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Support Care Cancer. 2013 Apr;21(4):1077-87. doi: 10.1007/s00520-012-1628-z. Epub 2012 Nov 1.

Phase II study of glucosamine with chondroitin on aromatase inhibitor-associated joint symptoms in women with breast cancer.

Author information

1
Department of Epidemiology, Mailman School of Public Health, Columbia University, New York, NY, USA.

Abstract

PURPOSE:

Many women with hormone receptor-positive breast cancer discontinue effective aromatase inhibitor (AI) treatment due to joint symptoms.

METHODS:

We conducted a single-arm, open-label, phase II study evaluating glucosamine-sulfate (1,500 mg/day) + chondroitin-sulfate (1,200 mg/day) for 24 weeks to treat joint pain/stiffness in postmenopausal women with early stage breast cancer who developed moderate-to-severe joint pain after initiating AIs. The primary endpoint was improvement in pain/stiffness at week 24 assessed by the Outcome Measure in Rheumatology Clinical Trials and Osteoarthritis Research Society International (OMERACT-OARSI) criteria. Secondary endpoints assessed changes in pain, stiffness, and function using the Western Ontario and McMaster Universities Osteoarthritis (WOMAC) Index for hips/knees and the Modified Score for the Assessment and Quantification of Chronic Rheumatoid Affections of the Hands (M-SACRAH) for hands/wrists. The Brief Pain Inventory (BPI) assessed pain interference, severity, and worst pain.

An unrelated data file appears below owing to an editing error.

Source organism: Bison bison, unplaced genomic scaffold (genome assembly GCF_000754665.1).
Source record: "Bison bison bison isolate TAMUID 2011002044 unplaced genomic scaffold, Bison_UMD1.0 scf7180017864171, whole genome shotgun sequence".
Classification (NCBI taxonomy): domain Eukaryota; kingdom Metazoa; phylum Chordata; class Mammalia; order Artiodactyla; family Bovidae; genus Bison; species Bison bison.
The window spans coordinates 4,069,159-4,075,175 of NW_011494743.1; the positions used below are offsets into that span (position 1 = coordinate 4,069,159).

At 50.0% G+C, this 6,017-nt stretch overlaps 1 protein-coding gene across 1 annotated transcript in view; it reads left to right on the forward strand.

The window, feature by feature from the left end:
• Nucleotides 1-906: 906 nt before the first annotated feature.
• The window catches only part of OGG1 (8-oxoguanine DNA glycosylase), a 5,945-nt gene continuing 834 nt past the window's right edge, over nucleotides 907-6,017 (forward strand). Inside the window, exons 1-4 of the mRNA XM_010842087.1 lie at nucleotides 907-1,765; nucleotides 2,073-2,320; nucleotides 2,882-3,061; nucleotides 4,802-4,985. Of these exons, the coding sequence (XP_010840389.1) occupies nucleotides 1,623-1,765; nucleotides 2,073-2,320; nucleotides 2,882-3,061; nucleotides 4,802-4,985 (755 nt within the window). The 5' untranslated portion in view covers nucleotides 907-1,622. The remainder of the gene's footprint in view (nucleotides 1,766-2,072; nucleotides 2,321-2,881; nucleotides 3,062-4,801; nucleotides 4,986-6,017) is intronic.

RESULTS:

Of 53 patients enrolled, 39 were evaluable at week 24. From baseline to week 24, 46 % of patients improved according to OMERACT-OARSI criteria. At week 24, there were improvements (all P < 0.05) in pain and function as assessed by WOMAC and M-SACRAH, and in pain interference, severity, and worst pain as assessed by BPI. Estradiol levels did not change from baseline. The most commonly reported side effects were headache (28 %), dyspepsia (15 %), and nausea (17 %).

CONCLUSIONS:

In this single-arm study, 24 weeks of glucosamine/chondroitin resulted in moderate improvements in AI-induced arthralgias, with minimal side effects, and no changes in estradiol levels. These results suggest a need to evaluate efficacy in a placebo-controlled trial.

PMID:
23111941
PMCID:
PMC3810608
DOI:
10.1007/s00520-012-1628-z
[Indexed for MEDLINE]
Free PMC Article

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